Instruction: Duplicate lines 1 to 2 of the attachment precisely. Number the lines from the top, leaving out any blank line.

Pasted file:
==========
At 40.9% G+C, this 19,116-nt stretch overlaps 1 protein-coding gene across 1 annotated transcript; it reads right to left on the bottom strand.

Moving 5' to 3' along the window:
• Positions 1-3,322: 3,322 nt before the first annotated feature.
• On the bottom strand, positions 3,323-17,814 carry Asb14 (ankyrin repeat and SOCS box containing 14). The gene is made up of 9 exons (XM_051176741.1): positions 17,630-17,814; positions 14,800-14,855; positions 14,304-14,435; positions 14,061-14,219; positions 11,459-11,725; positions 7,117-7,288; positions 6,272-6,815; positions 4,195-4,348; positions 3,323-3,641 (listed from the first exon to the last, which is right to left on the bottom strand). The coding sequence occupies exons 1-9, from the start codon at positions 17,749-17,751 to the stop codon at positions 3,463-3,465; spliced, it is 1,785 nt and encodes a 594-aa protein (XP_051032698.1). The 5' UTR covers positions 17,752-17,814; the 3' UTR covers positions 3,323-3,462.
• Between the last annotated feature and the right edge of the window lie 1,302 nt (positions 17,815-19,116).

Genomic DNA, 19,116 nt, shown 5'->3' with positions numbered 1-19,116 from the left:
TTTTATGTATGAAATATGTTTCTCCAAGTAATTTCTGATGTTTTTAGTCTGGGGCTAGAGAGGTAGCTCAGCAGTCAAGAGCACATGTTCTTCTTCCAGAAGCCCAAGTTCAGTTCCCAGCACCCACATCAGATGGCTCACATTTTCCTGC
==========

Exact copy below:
At 40.9% G+C, this 19,116-nt stretch overlaps 1 protein-coding gene across 1 annotated transcript; it reads right to left on the bottom strand.

Moving 5' to 3' along the window: